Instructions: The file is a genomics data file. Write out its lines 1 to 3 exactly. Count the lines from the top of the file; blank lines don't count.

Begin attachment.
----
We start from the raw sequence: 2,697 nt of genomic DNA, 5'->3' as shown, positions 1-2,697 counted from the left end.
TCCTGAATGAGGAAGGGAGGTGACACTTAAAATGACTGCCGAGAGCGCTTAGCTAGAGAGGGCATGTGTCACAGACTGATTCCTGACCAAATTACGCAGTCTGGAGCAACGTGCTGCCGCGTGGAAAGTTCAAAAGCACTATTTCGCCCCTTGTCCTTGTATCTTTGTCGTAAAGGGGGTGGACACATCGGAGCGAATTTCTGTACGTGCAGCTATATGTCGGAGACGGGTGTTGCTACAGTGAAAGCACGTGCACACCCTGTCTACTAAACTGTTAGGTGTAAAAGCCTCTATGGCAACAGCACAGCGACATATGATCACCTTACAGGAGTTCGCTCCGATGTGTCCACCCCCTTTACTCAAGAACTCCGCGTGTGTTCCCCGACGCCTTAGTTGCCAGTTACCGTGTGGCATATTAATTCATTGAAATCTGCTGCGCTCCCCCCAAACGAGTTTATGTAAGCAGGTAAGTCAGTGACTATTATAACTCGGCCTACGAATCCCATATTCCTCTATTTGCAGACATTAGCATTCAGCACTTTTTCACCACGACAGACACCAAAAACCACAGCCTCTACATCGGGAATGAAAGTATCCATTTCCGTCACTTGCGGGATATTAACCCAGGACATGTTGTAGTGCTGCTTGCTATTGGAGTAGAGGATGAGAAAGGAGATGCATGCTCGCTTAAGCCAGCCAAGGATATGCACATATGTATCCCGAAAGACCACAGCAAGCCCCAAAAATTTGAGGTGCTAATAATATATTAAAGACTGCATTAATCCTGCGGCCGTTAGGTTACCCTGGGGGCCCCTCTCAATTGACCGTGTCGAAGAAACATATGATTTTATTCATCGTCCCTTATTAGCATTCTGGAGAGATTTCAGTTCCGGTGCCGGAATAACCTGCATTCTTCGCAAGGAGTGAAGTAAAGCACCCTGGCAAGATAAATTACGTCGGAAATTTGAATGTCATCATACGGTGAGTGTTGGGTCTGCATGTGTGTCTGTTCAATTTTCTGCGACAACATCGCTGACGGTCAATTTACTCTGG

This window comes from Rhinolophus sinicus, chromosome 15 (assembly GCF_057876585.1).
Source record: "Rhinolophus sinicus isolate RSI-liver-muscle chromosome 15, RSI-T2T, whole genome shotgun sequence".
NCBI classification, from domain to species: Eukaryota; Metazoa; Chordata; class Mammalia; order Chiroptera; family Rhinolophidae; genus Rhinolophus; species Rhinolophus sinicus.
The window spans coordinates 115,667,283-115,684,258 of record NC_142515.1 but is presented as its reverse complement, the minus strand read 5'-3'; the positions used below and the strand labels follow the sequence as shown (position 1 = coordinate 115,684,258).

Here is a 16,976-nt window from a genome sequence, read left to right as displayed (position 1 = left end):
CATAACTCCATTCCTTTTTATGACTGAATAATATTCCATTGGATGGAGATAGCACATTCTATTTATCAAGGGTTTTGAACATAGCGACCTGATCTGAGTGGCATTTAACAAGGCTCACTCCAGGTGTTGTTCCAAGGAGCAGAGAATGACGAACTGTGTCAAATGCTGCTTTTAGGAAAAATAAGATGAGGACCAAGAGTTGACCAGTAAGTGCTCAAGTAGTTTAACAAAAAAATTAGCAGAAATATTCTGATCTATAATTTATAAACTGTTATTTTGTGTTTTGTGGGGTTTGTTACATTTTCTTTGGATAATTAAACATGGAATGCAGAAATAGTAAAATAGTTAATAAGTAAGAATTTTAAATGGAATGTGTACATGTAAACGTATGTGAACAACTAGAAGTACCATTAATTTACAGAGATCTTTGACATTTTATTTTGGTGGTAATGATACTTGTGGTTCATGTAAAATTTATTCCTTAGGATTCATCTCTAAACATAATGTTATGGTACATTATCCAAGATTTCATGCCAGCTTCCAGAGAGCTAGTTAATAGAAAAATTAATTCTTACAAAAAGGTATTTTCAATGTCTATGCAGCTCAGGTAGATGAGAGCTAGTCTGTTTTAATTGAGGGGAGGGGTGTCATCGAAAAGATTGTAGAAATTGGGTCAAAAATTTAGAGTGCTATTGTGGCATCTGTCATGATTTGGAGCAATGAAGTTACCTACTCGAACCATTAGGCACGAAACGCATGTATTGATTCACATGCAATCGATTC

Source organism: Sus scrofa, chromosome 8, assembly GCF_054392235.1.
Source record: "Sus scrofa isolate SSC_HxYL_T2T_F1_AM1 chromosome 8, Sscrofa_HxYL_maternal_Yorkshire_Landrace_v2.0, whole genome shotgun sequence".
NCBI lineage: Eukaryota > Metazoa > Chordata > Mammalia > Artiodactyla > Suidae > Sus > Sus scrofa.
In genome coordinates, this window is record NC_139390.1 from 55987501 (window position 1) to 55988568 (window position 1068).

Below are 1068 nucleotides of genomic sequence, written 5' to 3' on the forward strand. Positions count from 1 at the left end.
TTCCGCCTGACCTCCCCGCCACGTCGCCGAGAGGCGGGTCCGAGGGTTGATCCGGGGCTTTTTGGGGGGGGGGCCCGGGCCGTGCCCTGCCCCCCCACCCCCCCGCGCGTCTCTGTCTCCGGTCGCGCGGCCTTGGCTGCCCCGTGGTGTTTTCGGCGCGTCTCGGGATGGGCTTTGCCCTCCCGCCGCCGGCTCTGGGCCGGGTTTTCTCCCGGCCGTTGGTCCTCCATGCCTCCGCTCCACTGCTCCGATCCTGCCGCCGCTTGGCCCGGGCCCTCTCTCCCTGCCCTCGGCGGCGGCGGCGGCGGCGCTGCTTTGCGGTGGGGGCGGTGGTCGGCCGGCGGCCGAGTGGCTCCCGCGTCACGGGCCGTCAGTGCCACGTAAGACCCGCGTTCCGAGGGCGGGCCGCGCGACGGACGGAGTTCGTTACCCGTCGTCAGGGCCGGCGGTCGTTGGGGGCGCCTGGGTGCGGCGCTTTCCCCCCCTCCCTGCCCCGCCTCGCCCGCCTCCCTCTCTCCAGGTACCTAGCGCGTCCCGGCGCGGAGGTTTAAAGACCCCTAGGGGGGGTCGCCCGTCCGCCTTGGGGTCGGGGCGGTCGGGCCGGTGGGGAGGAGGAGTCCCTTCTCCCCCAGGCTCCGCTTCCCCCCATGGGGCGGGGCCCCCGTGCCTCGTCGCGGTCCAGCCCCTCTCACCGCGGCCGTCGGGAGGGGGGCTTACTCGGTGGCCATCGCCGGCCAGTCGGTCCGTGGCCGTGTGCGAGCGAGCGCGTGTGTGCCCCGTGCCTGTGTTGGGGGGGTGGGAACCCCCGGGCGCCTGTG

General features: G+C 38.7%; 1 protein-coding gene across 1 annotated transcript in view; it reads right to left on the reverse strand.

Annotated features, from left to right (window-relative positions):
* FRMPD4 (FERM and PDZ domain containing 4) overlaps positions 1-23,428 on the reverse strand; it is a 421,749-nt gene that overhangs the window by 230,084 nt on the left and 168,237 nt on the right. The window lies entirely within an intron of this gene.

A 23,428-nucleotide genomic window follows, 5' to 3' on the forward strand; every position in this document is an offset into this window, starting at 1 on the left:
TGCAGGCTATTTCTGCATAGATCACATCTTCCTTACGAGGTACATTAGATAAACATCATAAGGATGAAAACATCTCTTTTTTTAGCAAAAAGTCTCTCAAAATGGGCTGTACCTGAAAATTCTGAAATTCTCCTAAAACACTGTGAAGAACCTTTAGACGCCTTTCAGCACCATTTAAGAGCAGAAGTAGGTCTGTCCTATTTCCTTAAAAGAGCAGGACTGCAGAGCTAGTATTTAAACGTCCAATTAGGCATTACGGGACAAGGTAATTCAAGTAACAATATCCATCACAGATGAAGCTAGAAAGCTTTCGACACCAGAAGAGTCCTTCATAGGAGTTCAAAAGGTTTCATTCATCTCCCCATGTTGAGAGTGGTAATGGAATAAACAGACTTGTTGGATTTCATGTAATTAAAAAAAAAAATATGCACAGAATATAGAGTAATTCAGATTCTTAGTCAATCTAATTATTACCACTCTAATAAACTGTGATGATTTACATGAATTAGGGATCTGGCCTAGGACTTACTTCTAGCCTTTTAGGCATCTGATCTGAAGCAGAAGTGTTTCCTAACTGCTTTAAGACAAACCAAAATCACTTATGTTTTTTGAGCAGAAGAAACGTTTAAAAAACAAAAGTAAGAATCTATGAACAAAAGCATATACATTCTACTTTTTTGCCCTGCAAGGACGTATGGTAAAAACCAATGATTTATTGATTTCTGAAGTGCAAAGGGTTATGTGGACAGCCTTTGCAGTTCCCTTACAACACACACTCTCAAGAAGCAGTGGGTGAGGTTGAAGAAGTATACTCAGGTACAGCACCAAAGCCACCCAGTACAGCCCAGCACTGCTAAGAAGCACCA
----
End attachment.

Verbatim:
We start from the raw sequence: 2,697 nt of genomic DNA, 5'->3' as shown, positions 1-2,697 counted from the left end.
TCCTGAATGAGGAAGGGAGGTGACACTTAAAATGACTGCCGAGAGCGCTTAGCTAGAGAGGGCATGTGTCACAGACTGATTCCTGACCAAATTACGCAGTCTGGAGCAACGTGCTGCCGCGTGGAAAGTTCAAAAGCACTATTTCGCCCCTTGTCCTTGTATCTTTGTCGTAAAGGGGGTGGACACATCGGAGCGAATTTCTGTACGTGCAGCTATATGTCGGAGACGGGTGTTGCTACAGTGAAAGCACGTGCACACCCTGTCTACTAAACTGTTAGGTGTAAAAGCCTCTATGGCAACAGCACAGCGACATATGATCACCTTACAGGAGTTCGCTCCGATGTGTCCACCCCCTTTACTCAAGAACTCCGCGTGTGTTCCCCGACGCCTTAGTTGCCAGTTACCGTGTGGCATATTAATTCATTGAAATCTGCTGCGCTCCCCCCAAACGAGTTTATGTAAGCAGGTAAGTCAGTGACTATTATAACTCGGCCTACGAATCCCATATTCCTCTATTTGCAGACATTAGCATTCAGCACTTTTTCACCACGACAGACACCAAAAACCACAGCCTCTACATCGGGAATGAAAGTATCCATTTCCGTCACTTGCGGGATATTAACCCAGGACATGTTGTAGTGCTGCTTGCTATTGGAGTAGAGGATGAGAAAGGAGATGCATGCTCGCTTAAGCCAGCCAAGGATATGCACATATGTATCCCGAAAGACCACAGCAAGCCCCAAAAATTTGAGGTGCTAATAATATATTAAAGACTGCATTAATCCTGCGGCCGTTAGGTTACCCTGGGGGCCCCTCTCAATTGACCGTGTCGAAGAAACATATGATTTTATTCATCGTCCCTTATTAGCATTCTGGAGAGATTTCAGTTCCGGTGCCGGAATAACCTGCATTCTTCGCAAGGAGTGAAGTAAAGCACCCTGGCAAGATAAATTACGTCGGAAATTTGAATGTCATCATACGGTGAGTGTTGGGTCTGCATGTGTGTCTGTTCAATTTTCTGCGACAACATCGCTGACGGTCAATTTACTCTGG

This window comes from Rhinolophus sinicus, chromosome 15 (assembly GCF_057876585.1).